first, understand that venography usually is performed before IVUS. Thus while venography is done blinded to results of IVUS, the opposite is not true yet. That will be food for another study. The goal here is to determine whether there are valvular, web, septal pathology that is not detected by venography that can be seen by IVUS.Cece wrote:Very nice!drsclafani wrote:This data is also being reviewed. Preliminarily: venography looks normal in 40 per cent of the azygous valvular stenoses found by IVUS
You've seen the abstract on IVUS presented at CIRSE, with a very small sample size but similar findings that IVUS was able to show stenoses not seen on venography?
http://www.thisisms.com/forum/chronic-c ... ml#p175921
Another side of the coin is if there are any cases that are the opposite, where venography shows an apparent stenosis that, upon using IVUS, is not a real one. And you must be tabulating how often the venography looks normal in the jugulars too but IVUS reveals a stenosis. Is this less common in the jugulars than in the azygous?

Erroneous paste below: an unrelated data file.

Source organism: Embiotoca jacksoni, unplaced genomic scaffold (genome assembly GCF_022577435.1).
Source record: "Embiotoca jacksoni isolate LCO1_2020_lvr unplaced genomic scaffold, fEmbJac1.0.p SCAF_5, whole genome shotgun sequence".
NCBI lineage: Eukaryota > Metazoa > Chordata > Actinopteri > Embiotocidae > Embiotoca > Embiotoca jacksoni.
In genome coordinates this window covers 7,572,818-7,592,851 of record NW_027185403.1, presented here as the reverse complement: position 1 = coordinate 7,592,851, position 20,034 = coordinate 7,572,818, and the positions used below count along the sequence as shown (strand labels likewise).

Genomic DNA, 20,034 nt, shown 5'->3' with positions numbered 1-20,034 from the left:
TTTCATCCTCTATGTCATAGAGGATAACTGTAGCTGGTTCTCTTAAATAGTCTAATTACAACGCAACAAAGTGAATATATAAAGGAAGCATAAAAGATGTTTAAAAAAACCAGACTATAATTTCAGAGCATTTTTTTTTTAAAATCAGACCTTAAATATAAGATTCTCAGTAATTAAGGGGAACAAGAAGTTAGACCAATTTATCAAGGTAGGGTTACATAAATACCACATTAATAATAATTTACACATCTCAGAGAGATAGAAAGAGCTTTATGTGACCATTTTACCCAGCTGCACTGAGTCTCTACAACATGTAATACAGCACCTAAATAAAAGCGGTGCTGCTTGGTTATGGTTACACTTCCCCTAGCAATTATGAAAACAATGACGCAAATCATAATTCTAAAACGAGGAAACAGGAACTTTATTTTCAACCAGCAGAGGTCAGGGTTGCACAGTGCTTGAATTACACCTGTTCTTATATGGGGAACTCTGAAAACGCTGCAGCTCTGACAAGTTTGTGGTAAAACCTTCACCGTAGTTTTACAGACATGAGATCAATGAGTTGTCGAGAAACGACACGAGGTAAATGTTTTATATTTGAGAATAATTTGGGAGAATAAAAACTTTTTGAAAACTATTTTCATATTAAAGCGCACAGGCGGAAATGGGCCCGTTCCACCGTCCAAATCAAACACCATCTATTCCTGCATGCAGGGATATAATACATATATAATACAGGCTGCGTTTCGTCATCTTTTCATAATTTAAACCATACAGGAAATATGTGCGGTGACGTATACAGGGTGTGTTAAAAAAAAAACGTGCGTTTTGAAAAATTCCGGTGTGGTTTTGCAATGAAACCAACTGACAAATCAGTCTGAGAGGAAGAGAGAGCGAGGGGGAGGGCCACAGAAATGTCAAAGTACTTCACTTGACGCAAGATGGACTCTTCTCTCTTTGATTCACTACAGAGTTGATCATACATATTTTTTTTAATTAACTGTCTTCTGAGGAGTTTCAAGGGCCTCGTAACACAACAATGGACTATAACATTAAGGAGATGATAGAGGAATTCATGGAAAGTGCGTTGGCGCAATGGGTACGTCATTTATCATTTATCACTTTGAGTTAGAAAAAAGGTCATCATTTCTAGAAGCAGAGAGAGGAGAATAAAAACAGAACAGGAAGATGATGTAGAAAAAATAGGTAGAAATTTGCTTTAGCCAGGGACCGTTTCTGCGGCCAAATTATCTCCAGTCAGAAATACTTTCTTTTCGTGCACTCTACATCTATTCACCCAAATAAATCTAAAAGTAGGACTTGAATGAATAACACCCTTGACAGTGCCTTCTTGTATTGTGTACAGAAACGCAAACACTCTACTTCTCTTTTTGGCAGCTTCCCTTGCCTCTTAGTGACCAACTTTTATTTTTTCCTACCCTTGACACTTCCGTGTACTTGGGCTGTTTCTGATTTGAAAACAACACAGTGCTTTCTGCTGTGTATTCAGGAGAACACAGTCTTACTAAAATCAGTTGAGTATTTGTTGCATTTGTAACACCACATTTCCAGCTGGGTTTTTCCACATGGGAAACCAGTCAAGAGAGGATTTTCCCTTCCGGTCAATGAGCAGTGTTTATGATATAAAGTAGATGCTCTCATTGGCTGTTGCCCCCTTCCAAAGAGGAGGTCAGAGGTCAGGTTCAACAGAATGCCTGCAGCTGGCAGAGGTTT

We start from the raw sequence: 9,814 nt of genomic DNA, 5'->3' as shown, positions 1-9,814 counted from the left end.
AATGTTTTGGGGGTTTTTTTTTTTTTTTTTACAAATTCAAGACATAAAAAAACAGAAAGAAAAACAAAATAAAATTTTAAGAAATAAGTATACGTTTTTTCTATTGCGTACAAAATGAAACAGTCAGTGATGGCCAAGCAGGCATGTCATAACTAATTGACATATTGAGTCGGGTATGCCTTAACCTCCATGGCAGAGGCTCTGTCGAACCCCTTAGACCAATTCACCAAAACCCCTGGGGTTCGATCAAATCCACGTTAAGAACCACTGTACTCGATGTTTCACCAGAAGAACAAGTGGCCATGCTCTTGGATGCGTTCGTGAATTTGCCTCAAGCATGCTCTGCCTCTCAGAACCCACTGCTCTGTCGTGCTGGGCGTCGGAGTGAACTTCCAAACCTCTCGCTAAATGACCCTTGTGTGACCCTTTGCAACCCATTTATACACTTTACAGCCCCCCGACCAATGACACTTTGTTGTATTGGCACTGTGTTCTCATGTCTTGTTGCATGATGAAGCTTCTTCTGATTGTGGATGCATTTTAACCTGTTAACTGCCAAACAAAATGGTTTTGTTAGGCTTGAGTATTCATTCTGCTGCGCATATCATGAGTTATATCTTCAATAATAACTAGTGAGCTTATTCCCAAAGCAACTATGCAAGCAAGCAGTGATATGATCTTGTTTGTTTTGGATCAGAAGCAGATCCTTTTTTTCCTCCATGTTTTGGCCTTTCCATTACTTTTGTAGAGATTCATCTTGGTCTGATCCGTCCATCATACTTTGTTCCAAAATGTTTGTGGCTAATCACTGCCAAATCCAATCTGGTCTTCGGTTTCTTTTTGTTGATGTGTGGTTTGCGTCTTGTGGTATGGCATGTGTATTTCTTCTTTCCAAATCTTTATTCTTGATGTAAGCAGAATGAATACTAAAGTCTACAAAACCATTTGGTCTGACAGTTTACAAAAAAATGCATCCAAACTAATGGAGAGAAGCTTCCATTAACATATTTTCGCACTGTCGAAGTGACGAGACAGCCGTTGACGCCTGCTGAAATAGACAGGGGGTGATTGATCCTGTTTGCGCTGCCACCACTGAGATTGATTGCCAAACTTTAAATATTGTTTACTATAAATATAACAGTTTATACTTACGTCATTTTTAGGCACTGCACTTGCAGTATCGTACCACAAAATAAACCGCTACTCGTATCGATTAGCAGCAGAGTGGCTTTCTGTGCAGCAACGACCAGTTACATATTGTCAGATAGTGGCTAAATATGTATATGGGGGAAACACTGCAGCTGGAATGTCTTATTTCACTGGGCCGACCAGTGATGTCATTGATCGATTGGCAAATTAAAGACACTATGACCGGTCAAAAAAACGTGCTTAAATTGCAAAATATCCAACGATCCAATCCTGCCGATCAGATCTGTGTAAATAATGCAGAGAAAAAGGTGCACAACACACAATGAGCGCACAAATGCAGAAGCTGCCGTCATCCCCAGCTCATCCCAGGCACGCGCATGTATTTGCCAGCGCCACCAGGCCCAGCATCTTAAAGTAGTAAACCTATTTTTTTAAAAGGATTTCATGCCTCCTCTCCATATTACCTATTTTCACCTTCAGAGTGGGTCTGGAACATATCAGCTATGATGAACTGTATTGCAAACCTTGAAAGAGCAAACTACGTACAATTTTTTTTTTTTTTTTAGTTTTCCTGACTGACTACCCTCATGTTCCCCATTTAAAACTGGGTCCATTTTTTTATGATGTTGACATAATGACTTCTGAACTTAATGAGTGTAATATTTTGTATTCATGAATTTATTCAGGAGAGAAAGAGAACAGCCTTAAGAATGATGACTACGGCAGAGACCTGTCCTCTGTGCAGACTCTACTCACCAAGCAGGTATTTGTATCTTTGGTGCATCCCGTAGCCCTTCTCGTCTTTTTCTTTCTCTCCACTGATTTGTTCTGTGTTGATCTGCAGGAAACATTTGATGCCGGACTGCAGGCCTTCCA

But to answer your comment, yes, there are instances of abnormal venograms and unremarkable IVUS exams.
I would not suggest that either ivus or venography should be considered the gold standard by itself